Maybe Investors Aren’t Always Irrational

“The Prussian General Clausewitz has said, ‘The greatest enemy of a good plan is the dream of a perfect plan.’ And I believe that an index strategy is a good strategy.” – John Bogle

I think the best way to succeed with your investments is by minimizing your mistakes. Defense wins championships so to speak.

That’s why I do my best to point out the mistakes that investors continue make on a regular basis (mainly because I’ve made many of them myself). Behavioral biases and emotions decisions can ruin anyone’s portfolio.

As much as behavioral finance has proven how irrational we all can be, it doesn’t mean we always act irrationally. Sometimes we do learn our lesson after touching the scalding hot stove top.

Investors are finally starting to wise up to Wall Street’s ways. Take a look at this graph from Morningstar that shows the market share of the largest mutual fund companies:

vanguard flows

Vanguard has gone from an 8% share of fund assets to almost 20% in two decades. Low cost ETF provider iShares has also gained ground while well-known actively managed fund companies Fidelity and American Funds have been going in the opposite direction.

Investors have simply been burned too many times over the years by hyperactive financial advisors, high fee products and underperformance.

It looks like the tide started to turn after the market debacle of 2007-09.  That’s when many investors decided they were fed up with complexity. Simple is actually better when it comes to building wealth.

And those investors that made the change have been rewarded with terrific performance at a tiny fraction of the cost.

According to Morningstar, Vanguard’s funds have an average expense ratio of just 0.15% while Fidelity (0.67%) and American Funds (0.74%) have costs that are over four times higher. iShares also fits the low cost model with average expenses of 0.33%.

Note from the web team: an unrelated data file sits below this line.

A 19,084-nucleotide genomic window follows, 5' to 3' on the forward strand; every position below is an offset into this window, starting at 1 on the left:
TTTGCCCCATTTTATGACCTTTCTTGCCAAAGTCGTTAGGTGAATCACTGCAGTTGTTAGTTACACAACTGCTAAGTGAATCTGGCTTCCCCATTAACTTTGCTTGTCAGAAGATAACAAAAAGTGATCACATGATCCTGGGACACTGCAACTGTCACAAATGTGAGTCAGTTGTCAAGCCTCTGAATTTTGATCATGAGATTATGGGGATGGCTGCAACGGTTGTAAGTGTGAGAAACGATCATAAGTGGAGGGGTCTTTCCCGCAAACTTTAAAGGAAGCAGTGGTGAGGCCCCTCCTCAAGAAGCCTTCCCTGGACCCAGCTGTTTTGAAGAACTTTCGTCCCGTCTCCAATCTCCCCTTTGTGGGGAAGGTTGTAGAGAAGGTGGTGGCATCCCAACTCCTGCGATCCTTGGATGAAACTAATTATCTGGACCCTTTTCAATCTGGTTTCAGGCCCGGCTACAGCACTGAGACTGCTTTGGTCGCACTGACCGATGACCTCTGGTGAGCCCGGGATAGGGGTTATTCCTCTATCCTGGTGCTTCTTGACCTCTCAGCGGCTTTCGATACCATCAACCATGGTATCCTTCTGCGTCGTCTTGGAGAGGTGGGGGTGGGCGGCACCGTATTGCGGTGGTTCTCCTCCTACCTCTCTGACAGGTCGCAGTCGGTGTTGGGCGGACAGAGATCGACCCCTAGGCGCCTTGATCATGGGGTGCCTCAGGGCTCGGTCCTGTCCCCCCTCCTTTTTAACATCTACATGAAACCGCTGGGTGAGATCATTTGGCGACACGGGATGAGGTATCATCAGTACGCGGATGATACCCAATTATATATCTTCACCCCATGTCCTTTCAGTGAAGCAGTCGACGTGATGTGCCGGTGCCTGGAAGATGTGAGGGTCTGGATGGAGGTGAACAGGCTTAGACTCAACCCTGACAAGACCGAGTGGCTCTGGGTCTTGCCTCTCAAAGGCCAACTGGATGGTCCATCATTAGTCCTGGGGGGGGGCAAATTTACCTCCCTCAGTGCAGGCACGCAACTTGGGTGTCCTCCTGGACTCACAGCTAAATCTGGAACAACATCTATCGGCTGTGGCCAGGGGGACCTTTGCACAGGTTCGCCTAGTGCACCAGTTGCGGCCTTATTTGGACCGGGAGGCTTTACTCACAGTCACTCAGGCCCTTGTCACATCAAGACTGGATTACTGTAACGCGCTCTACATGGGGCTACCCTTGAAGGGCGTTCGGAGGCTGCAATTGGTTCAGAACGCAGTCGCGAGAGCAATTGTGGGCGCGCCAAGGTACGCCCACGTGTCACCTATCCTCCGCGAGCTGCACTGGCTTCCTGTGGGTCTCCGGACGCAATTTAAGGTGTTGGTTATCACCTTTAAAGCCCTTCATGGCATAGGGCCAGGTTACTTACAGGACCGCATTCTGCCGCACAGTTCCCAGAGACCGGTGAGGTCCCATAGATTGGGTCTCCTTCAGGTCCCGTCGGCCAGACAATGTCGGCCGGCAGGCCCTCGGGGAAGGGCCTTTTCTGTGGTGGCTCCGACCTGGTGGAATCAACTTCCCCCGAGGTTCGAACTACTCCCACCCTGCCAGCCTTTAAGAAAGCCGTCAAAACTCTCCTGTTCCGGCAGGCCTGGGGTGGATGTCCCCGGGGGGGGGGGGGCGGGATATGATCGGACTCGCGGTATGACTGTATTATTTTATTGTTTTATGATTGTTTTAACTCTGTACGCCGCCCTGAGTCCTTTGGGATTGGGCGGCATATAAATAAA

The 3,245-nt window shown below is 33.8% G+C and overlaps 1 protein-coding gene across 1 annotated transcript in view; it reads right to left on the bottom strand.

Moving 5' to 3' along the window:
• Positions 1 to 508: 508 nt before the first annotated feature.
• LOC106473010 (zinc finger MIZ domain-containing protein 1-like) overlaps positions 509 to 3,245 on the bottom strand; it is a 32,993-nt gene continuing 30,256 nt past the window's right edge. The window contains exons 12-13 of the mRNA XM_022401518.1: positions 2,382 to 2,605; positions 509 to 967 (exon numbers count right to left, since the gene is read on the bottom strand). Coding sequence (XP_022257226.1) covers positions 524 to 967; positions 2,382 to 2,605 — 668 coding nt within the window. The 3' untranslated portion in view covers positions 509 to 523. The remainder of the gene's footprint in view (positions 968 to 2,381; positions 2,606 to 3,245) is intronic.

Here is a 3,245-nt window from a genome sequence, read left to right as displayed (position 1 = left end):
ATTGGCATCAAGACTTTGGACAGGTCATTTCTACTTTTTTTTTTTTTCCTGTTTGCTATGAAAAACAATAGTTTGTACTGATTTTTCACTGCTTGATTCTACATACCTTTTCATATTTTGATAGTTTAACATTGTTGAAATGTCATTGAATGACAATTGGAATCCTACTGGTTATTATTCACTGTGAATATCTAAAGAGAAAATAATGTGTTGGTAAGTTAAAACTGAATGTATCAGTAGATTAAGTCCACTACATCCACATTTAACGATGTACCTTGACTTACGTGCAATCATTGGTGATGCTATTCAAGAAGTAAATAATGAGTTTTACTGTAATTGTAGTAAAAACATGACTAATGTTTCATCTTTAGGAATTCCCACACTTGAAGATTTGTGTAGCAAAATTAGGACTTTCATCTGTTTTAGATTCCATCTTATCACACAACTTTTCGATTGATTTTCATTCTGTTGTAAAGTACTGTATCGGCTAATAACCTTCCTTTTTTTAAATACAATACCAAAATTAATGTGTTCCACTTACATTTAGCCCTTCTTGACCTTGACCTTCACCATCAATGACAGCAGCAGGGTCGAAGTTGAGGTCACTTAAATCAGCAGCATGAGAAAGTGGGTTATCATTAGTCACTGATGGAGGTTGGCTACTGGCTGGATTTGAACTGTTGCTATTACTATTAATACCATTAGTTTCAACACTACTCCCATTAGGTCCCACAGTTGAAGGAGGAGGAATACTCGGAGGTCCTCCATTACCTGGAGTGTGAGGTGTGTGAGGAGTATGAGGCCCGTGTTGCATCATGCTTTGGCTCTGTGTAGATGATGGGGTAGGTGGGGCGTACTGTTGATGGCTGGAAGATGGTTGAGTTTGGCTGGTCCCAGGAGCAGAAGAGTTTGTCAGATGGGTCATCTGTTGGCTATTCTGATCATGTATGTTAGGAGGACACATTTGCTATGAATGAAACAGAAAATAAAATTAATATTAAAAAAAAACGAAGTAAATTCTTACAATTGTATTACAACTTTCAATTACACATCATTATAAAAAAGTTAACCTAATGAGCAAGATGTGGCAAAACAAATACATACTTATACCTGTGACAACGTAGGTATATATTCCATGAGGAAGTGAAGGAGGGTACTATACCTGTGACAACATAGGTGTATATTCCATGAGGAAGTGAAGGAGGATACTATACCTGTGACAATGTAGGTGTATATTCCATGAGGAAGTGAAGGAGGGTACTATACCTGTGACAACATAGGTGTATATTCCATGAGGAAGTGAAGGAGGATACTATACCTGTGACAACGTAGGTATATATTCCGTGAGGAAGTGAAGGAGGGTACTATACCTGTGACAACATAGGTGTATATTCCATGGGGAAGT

It appears the low cost line of thinking is catching on.

Of course it’s still a small fraction of the total mutual fund and ETF investable universe. Index funds represented 10% of funds in 2001 and that total has grown to 26% today, as seen on this active vs. passive chart:

passive vs active

Index investing will never completely dominate the market because there will always be people willing to try their hand at beating the market with actively managed funds.

Some investors will always shoot for the moon and continue to implement a more complex strategy because it’s in our DNA to gamble and take chances.

There are probably 5% of all investors out there that have the time, intelligence, skill set, patience and emotional control to pull off a successful long-term, actively managed investment strategy (most are value investors).

For the other 95% of investors, keeping things simple through long term thinking and a reduction in fee drag gives the highest probability for success.

The world’s least complicated investment plan goes like this:

Step 1. Invest for the long-term.
Step 2. Keep your costs low.
Step 3. Control your behavior.

Step 2 is becoming more mainstream according to the data. This is a positive development.

Steps 1 & 3 are where most investors run into trouble.

Many claim to be long-term investors right now, but it’s easy to make that claim during a bull market.

The real test of long-term thinking and behavioral control will come the next time we have a decent drop in the market.

Vanguard dominates the fund industry again in 2013 (Morningstar)
Bob Doll’s 2014 Investment Outlook (Business Insider)


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